The rise of RegTechs: Can AI really make compliance less risky, boring and expensive?
A new breed of fintech firm is promising to make compliancy a breeze: Regtechs use Artificial Intelligence and machine learning to help companies make sense of their data and alert them to security risks or law breaches. Are their offers a viable option for the global financial services sector or is in-house the way to go?
Risk management and regulatory compliance evoke many emotions in the financial services industry: fear of the consequences of non-compliance, irritation at some of the requirements and exasperation at the unending stream of new regulations. So it comes of no surprise that a new breed of IT Startups called RegTechs garner a lot of attention – and investments – with their promise of getting the job done using machine learning and artificial intelligence (AI). In 2016, a KPMG study shows that venture capitalists invested over USD 994 million globally into this emerging sector, a 70 percent increase over 2015’s USD 582 million.
The problem that RegTechs promise to tackle is huge: a Thomson Reuters survey of financial services companies showed that more than half expected their compliance costs to increase significantly in 2018, mainly due to new laws and regulations, such as the General Data Protection Regulations (GDPR). AI might be able to help, says EOS Holding’s Compliance Officer Sibylle Weingart, even if in her view it is not quite there yet: “These systems are self-learning. It could happen – and faster than we might expect, especially for standardised processes. Google Translate is a good example – it has made progress in leaps and bounds”.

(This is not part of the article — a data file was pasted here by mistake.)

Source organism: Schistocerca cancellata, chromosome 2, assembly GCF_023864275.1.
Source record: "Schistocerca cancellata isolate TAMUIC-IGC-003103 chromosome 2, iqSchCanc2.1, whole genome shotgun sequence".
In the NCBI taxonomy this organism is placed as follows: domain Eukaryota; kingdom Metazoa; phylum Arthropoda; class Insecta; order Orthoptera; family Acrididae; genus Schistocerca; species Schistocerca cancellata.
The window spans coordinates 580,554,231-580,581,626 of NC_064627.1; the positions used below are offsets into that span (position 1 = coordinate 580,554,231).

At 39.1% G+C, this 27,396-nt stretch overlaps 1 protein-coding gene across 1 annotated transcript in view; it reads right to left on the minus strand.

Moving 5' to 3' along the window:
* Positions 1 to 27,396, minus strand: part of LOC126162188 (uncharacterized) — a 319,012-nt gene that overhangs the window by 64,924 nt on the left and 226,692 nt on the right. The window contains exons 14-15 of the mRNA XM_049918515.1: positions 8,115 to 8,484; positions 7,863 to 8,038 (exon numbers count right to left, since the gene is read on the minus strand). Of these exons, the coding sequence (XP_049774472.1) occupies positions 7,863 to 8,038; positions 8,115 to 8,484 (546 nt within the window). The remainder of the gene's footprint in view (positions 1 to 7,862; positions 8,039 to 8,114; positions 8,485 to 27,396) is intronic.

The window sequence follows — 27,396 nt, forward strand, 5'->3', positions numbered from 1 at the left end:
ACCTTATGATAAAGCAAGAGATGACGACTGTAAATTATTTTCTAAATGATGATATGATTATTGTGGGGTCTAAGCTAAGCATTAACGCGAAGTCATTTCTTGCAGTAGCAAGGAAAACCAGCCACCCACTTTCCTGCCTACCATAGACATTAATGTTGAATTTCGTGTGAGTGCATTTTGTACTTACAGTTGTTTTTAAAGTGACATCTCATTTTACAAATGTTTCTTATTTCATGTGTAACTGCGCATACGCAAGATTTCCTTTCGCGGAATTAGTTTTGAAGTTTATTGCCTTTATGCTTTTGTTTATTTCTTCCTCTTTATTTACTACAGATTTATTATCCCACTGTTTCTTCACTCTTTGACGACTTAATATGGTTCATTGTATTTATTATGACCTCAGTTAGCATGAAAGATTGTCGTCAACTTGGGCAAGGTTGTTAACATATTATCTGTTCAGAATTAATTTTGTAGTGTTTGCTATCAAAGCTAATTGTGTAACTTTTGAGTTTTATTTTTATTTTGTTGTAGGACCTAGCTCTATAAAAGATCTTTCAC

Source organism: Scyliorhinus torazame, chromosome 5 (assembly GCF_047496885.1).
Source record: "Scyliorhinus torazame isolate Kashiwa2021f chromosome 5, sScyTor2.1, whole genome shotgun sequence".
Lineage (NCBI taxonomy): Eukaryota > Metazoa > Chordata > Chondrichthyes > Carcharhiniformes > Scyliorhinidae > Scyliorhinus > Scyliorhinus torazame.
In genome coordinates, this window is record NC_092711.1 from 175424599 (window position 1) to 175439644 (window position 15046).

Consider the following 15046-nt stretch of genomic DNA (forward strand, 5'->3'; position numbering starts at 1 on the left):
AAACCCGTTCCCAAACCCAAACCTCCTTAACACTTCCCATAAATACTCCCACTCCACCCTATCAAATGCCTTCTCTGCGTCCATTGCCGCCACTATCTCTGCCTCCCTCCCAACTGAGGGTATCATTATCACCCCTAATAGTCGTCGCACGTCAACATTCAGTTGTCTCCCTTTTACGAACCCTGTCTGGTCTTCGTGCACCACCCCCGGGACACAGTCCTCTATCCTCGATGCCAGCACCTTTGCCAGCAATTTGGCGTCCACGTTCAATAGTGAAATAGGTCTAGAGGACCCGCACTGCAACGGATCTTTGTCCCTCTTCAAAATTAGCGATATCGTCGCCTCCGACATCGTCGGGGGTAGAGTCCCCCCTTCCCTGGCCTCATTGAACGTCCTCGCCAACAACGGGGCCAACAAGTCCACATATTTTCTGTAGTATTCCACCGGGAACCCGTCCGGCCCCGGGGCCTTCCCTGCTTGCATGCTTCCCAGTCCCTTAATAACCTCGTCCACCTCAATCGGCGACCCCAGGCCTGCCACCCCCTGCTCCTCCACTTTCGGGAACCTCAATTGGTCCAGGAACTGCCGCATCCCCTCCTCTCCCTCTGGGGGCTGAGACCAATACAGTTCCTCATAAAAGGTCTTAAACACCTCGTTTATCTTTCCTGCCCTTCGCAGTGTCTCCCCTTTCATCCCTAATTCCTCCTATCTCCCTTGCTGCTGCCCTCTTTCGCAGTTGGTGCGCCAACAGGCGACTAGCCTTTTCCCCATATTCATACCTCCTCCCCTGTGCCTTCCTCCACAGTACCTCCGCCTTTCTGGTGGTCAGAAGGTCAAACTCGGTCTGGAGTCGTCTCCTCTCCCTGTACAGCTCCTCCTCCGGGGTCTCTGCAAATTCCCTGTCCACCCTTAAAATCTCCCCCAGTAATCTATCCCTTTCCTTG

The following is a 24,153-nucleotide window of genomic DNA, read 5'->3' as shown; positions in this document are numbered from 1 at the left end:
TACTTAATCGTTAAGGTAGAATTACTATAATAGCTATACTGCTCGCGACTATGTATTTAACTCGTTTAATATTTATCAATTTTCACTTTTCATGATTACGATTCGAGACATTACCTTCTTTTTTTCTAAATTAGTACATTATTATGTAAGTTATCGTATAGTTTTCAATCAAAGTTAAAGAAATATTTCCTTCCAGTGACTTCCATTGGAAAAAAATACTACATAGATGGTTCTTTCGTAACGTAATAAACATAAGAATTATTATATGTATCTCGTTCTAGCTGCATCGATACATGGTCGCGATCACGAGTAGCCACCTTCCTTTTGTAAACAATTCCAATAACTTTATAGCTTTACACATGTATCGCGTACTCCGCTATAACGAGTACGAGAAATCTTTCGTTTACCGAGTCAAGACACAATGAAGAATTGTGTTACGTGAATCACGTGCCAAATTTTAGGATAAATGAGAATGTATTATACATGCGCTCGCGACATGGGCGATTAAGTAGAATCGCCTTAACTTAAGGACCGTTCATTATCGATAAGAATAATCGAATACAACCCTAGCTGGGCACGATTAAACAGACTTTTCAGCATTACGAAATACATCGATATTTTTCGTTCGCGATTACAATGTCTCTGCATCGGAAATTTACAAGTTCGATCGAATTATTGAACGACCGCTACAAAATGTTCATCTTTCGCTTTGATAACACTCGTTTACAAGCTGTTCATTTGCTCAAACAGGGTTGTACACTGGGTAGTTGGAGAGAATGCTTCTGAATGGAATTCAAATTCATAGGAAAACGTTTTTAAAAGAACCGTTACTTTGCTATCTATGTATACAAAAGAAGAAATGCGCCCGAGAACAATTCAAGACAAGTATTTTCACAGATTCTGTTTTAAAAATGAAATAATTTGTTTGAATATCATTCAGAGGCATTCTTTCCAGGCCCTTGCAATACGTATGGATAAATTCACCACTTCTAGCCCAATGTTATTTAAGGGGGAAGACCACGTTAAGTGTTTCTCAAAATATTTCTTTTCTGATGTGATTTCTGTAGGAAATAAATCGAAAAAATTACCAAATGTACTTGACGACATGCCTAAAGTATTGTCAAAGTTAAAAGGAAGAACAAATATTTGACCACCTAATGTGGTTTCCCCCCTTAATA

New kids on the financial block.
AI and machine learning might be good at tackling the huge quantities of data that flood an organisation. But this won’t help when that organisation doesn’t even know what data is has. The lack of transparency in IT landscapes in many organisations pose a compliance risk – and internal risk is not even half of the problem, as has been seen in the recent case of Cambridge Analytica and Facebook.
Many RegTechs are actually spin-offs of FinTech, that breed of Startup which initially helped banking and insurance tackle the digital revolution. However, FinTechs such as Paypal soon began to compete with the old-style services and even to outstrip them. It was only a matter of time before these FinTech companies began to be faced with some of the same regulatory and compliance issues as traditional financial services. Not surprisingly, technology was seen as the answer and RegTech was born.
Fintech Innovation alone will not do the job.
So, what does the industry want from Regulation Technology? Mainly to help them make sense of what they have. Pretty much every regulation requires that information be complete, accurate and meaningful, and it is here that RegTech can really come into its own. Technology can distil huge amounts of data into ‘dashboards’, which make decision-making and regulatory oversight much simpler. For example, unusual transactions can be identified more easily, helping an organisation to cope with its Anti-Money-Laundering (AML) processes – something every AML officer will applaud in light of the penalties they face for non-compliance.
When it comes to Know-your-customer (KYC) requirements, Weingart sees great potential in blockchain technology: “KYC may become easier for all companies working in the financial industry sector, because blockchain could potentially lead to a type of completely decentralised and digitalised ID, which will allow to identify business partners securely and reliably without the necessity to have copies of documents.”